- Do the best you can. If you do a great job, you can easily turn seasonal employment into a full-time one.
Looking for a full-time job in December
The end of the year is the perfect moment for re-evaluating your (professional) life and deciding if moving on is what you need. And the job market is there to support you in this decision!
While it's true that at the end of December recruiting slows down, it doesn't freeze. Many companies are still hiring, and fewer people apply.
So, there'll probably be less competition and higher chances for you to score a job!
If you'd wait for January, it would definitely get tougher — January and February are the most popular months for hiring.
If you send out your applications now, you may as well be starting the new year as a new employee.
Just keep in mind that communication with recruiters may be slower thanks to the holidays. Don't let it stress you out and just be patient.
6. Managing Christmas expectations
For Christmas, even though we don't want to admit it, we hope to receive gifts — both at home and at work.
Common Christmas work gifts are:
- holiday gift box
- company's Christmas party or dinner
- pre-Christmas drinks and snacks at the office
- work from home during the holiday season
- extra days off
- a financial bonus
- 13th salary
If you've got any of these benefits in the past, it might be easy to count on them this year, too.
However, what to do if a Christmas e-mail wishing you a peaceful holiday season is the only gift you receive from your boss this year?
You may feel tempted to complain and request the same benefits as before. But unless these are included in your work contract, you can't demand them.
So before taking it to your boss, make sure you go through your contract again. And if you decide to bring it up, do so in a polite, non-demanding way.
It might be simply due to the reason that your company had a weaker financial year.
7. Getting time off (the ultimate Christmas challenge)
Most people like to spend their holidays at home, while others fancy an exotic Christmas vacation. Whichever you prefer, you need to be able to take some time off to do these things.
So, to avoid any disappointment, make sure that you request time off during the holiday season way in advance.
Also, be aware that plenty of HR managers are prioritizing people who have children.
While this may seem super unfair to you if you don't have offspring, in some countries (including the U.S.), it isn't illegal and you can't officially complain.
However, there's always space to negotiate.
If you want to make sure that you spend the holidays outside of work, try to talk to the HR department clearly and calmly. Most likely they'll understand and will try to accommodate your needs.
And if you're one of the unfortunate souls who have to work during Christmas, what may be a comfort to you is that you're not alone. In the U.S., 25% of people work on Christmas day. And unlike in some other countries, Americans aren't even entitled to a higher salary if they work during the holidays.
8. Christmas work overtimes
The end of the year is busy as companies are trying to meet deadlines or manage the flow of Christmas customers.
So there are chances that you'll be asked to do overtime.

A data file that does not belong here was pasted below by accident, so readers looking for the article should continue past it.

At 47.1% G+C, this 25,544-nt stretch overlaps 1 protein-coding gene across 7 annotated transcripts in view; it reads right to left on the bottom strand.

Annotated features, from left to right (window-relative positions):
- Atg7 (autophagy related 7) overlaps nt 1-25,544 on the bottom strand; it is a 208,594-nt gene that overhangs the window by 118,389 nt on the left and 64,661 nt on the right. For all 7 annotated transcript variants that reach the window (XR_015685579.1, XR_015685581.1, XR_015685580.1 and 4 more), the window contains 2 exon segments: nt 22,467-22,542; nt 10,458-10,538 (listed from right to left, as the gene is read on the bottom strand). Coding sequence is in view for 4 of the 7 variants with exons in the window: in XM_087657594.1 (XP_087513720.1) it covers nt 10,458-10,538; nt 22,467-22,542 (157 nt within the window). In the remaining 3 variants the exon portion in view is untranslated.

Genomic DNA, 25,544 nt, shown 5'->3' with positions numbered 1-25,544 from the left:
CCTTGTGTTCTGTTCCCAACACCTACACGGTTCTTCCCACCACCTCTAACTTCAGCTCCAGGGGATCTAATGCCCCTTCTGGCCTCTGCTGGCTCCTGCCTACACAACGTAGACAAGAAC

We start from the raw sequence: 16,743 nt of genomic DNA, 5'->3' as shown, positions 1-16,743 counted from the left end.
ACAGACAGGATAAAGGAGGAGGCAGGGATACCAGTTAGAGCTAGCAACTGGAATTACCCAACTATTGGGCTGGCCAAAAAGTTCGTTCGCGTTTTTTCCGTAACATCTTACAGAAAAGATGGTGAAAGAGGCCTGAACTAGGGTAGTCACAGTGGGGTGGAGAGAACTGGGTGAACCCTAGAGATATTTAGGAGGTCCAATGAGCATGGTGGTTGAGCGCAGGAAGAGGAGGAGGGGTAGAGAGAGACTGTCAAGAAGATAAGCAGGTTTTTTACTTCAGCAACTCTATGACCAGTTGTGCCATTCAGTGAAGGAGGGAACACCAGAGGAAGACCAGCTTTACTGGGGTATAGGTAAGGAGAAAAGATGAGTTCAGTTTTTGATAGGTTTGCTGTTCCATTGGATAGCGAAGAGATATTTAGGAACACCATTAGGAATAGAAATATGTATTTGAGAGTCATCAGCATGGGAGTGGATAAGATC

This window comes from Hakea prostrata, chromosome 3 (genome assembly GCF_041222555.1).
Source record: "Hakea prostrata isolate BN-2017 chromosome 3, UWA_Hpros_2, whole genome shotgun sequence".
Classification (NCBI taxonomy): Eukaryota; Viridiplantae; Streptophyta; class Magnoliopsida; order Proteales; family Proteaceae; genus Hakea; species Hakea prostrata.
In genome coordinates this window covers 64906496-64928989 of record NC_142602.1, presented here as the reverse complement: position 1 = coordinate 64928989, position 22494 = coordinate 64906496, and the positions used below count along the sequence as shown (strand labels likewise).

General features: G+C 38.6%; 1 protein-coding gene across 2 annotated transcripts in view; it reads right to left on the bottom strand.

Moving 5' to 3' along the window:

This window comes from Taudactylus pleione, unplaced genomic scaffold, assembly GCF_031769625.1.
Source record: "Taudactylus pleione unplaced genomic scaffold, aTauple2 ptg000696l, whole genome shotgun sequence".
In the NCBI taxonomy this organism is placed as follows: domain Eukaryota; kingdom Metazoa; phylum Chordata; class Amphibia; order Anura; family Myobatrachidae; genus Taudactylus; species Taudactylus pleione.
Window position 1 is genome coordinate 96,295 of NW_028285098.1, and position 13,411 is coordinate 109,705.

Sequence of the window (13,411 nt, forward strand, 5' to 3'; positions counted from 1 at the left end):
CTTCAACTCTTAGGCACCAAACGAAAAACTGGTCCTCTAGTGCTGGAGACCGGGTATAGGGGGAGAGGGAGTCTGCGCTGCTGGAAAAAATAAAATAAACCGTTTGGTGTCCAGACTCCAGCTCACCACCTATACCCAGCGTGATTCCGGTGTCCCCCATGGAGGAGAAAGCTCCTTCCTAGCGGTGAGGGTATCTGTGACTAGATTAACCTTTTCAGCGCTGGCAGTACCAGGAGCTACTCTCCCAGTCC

You may be wondering if your employer isn't breaking the law by requiring you to stay at work for too long during the Christmas season.
The answer to this question should be found in your contract of employment.
Is there a mention of the “express right”? If yes, we've got bad news — you've agreed to overtime if it's needed.
However, you may want to do overtime. You may need some extra money for gifts, or you don't care about the holidays at all.
Either way, in this case, we bring good news — if you're granted overtime during Christmas, you may even get paid more than usual, depending on the country where you live.
For instance, if you're from Canada and do overtime during some of the bank holidays, you're entitled to 50% extra salary on top of your normal hourly wage.
9. Lack of focus
It may be the lack of daylight, mulled wine you drank last night, dealing with Christmas shopping, or just the Christmas spirit hitting you early.
Either way, all of a sudden, you may find it super hard to focus on work.
Well, you're not alone. In fact, 68% of workers are less productive in the month of December, according to a survey.
So don't beat yourself up. And try this to improve your focus at work:
- Keep personal and work tasks separate. It may be tempting to start searching for and ordering Christmas gifts for your family. But by doing this, you'll stop focusing on your daily work tasks. Instead, try finishing your work first and leave personal matters for later.
- Stop multitasking. Contrary to what one may assume, a Stanford study has shown that the more you multitask, the less you can stay focused on one task in the future. The ability to memorize information also got worse for people who often do several things simultaneously.
- Meditate. And exercise regularly. These activities will relax your body and brain and teach you how to stay focused on one thing only.
10. Christmas weather
Finally — the Christmas weather.
If you live in the northern hemisphere, with the holidays approaching, you can count on the lack of daylight and vitamin D.
Add rain, snow showers, or a frozen car to the mix, and getting out of bed in the morning to go to work can become an unbearable task.
Unless you want to invest in a warm coat and waterproof boots, you may try and request work from home.
FAQ: Christmas challenges
- Am I entitled to time off during Christmas?
Bad news — if you live in the U.S., you're not.
- If my place of work closes down over the holidays, can they force me to take a vacation?
Yes, in fact, they can. However, appropriate early notice from your employer for this action is required.
- Can I be fired because of my behavior at a work Christmas party?
Even if the Christmas party takes place outside of work hours or the workplace, it's ultimately seen as an extension of the office. This means, you have to follow all the HR rules you would during your work hours, and any misconduct can have consequences.